Understanding Noise in Human Judgments
A DISCUSSION OF“Try to Design an Approach to Making a Judgment; Don’t Just Go Into It Trusting Your Intuition.”
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It was a pleasure to read the interview with Daniel Kahneman, “Try to Design an Approach to Making a Judgment” (Issues, Spring 2022), who is a world leader in research based upon his multiple findings in the areas of attention and decisionmaking, as well as his other contributions to psychology and economics. His interview expresses that expertise and is very helpful in understanding the extent and danger of variability in human judgment.
However, there seems to me to be too strong an implication in the interview that we would be better off if everyone came to roughly the same decisions. In the cited case of insurance actuaries, a 10% variance seems tolerable, not the 50% actually found. The assumption that variability is bad is clarified somewhat in the interview as Kahneman discusses how it may aid creative problem solving by allowing diverse opinions.
To view variability as inherently bad seems to me a judgment error of the type Kahneman has discovered and identified in other situations. Even in the justice system, the effort to impose common minimum sentences for crimes might have reduced variability and increased equality, but it also has had some very bad consequences in filling the prison system.
If we all thought more or less alike, it seems it would be a more just world—but as a species would we be better off? It seems at first that in some issues where the “correct decision” has expert consensus, such as in vaccination for COVID-19 or climate change, we would be. However, in evolutionary biology variation is celebrated as insurance against some common flaw annihilating the whole species. I have been planting conifers along the river that flows through my forest. They are mixed conifers, as I was warned that planting all fir trees might be bad because a single predator or disease might cause them all to die.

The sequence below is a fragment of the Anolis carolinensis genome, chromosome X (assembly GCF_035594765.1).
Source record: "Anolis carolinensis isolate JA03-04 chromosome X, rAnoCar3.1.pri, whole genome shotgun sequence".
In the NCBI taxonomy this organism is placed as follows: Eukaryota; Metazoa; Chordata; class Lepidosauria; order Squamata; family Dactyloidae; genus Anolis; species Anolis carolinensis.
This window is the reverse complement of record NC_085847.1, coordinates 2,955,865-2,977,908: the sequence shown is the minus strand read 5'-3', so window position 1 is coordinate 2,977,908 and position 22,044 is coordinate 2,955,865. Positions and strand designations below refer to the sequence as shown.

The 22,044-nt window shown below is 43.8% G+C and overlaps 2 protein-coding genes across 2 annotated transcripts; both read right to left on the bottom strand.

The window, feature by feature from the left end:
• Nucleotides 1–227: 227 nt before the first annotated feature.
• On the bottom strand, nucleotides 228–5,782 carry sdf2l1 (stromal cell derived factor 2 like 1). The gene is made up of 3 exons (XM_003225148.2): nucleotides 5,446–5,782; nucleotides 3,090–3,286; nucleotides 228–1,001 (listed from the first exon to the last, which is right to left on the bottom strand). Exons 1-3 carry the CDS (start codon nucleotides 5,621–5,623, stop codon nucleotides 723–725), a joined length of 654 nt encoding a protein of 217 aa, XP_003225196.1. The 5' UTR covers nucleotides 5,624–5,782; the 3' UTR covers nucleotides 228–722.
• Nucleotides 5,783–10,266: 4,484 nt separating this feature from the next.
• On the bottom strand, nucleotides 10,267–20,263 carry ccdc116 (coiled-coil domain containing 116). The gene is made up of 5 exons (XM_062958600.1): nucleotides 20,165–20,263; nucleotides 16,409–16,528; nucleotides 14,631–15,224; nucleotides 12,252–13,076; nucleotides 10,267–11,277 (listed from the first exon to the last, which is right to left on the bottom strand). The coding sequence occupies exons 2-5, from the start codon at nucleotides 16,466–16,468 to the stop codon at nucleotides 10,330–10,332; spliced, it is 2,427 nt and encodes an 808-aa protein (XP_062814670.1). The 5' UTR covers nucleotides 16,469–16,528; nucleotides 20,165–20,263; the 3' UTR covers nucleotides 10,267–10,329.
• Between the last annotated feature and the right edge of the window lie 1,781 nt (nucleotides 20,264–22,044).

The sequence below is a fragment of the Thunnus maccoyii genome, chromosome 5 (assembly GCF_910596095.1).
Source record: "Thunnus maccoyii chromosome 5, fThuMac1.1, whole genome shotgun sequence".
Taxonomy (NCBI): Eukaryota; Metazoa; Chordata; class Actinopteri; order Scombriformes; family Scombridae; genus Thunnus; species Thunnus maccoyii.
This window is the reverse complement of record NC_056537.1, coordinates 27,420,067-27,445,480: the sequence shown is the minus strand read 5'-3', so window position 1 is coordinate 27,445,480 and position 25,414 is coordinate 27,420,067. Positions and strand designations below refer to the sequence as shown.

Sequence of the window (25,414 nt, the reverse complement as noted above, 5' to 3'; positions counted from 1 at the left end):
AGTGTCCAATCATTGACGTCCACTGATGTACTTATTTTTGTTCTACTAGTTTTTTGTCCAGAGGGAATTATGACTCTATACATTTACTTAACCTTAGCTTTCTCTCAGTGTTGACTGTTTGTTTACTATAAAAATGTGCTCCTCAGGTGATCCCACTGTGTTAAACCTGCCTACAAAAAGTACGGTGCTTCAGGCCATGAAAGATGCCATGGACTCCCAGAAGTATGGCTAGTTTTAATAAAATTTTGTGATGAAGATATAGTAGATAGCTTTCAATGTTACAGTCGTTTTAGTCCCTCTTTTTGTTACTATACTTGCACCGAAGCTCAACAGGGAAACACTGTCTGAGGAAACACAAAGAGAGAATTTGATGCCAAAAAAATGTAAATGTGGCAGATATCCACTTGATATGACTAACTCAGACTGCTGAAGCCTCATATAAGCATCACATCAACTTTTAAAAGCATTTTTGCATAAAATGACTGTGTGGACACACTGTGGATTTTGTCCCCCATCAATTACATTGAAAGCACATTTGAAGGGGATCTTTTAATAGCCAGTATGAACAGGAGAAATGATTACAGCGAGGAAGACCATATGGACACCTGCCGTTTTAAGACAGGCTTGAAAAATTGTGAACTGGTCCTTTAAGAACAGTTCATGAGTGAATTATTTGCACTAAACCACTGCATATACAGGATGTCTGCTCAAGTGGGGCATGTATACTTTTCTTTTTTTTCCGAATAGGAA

Nearly all scientists say society needs to quit using fossil fuels because of the atmospheric warming it causes. However, can they be really sure that some unknown planetary adaptation might reduce the warming effect? Even though vaccination for COVID-19 has been successful, it is still possible that long-term harm from vaccination will come to some people. In many cases, expert opinion can vary greatly partly because the decision (as in the case of insurance actuaries) depends upon many somewhat separate facets. Kahneman suggests that it might be better to have multiple experts independently rate the importance of the many factors involved so that we could be more certain that all factors will be taken into consideration.
Kahneman has identified an important aspect of human decisionmaking and points also to our lack of awareness of human variability. However, Kahneman and biology tell us that variability can be a good thing for the species at least in some cases, even when we think it unfair.
Michael I. Posner
Professor of Psychology, Emeritus
University of Oregon
I have a reinforcing story to tell relating to the Issues interview with Daniel Kahneman. Among many interesting observations, Kahneman points out how unreliable job interview judgments are, largely due to cognitive shortcuts and biases—what he calls “noise”—that shape, and sometimes misshape, human decisions.
While a member of a large scientific R&D institution (IBM Research) for 25 years, I had the opportunity (and job requirement) of interviewing many dozens of candidates for PhD-level research positions. At one point in my career, I had to move offices and clean out my file cabinets.
Coming across 15 years’ worth of my records of recommendations based on these job interviews, I was able to make a subjective evaluation of my own opinions, since a good many of the candidates had started their careers at my own institution or at other places where I was able to follow their progress. Aside from the outliers, the very best and the worst, I was humbled by the randomness of my decisions—which had little correlation between my interview judgments and the candidates’ subsequent success. I even misjudged a future Nobel laureate.
As a result, I did change my interview style to a more structured format, and I claim some subjective improvement, but mostly not at the PhD-level candidate.